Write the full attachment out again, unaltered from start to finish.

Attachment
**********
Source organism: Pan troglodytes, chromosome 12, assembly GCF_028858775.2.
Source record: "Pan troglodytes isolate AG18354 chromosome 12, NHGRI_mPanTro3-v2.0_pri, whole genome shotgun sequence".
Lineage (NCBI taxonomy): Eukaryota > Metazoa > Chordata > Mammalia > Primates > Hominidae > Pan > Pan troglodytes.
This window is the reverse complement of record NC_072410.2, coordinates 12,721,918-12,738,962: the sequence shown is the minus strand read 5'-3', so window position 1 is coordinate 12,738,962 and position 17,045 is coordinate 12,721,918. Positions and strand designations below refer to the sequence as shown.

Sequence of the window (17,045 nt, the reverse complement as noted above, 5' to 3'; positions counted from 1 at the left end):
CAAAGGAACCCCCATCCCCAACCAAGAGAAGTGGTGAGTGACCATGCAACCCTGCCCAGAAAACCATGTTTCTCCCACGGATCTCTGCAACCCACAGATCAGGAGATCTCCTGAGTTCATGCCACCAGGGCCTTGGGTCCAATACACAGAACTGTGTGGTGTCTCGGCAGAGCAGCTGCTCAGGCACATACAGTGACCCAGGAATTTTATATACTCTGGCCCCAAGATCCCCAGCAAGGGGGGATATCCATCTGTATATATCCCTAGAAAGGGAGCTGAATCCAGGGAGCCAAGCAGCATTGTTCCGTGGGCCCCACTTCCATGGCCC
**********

Source organism: Pan troglodytes, chromosome 12, assembly GCF_028858775.2.
Source record: "Pan troglodytes isolate AG18354 chromosome 12, NHGRI_mPanTro3-v2.0_pri, whole genome shotgun sequence".
Lineage (NCBI taxonomy): Eukaryota > Metazoa > Chordata > Mammalia > Primates > Hominidae > Pan > Pan troglodytes.
This window is the reverse complement of record NC_072410.2, coordinates 12,721,918-12,738,962: the sequence shown is the minus strand read 5'-3', so window position 1 is coordinate 12,738,962 and position 17,045 is coordinate 12,721,918. Positions and strand designations below refer to the sequence as shown.

Sequence of the window (17,045 nt, the reverse complement as noted above, 5' to 3'; positions counted from 1 at the left end):
CAAAGGAACCCCCATCCCCAACCAAGAGAAGTGGTGAGTGACCATGCAACCCTGCCCAGAAAACCATGTTTCTCCCACGGATCTCTGCAACCCACAGATCAGGAGATCTCCTGAGTTCATGCCACCAGGGCCTTGGGTCCAATACACAGAACTGTGTGGTGTCTCGGCAGAGCAGCTGCTCAGGCACATACAGTGACCCAGGAATTTTATATACTCTGGCCCCAAGATCCCCAGCAAGGGGGGATATCCATCTGTATATATCCCTAGAAAGGGAGCTGAATCCAGGGAGCCAAGCAGCATTGTTCCGTGGGCCCCACTTCCATGGCCC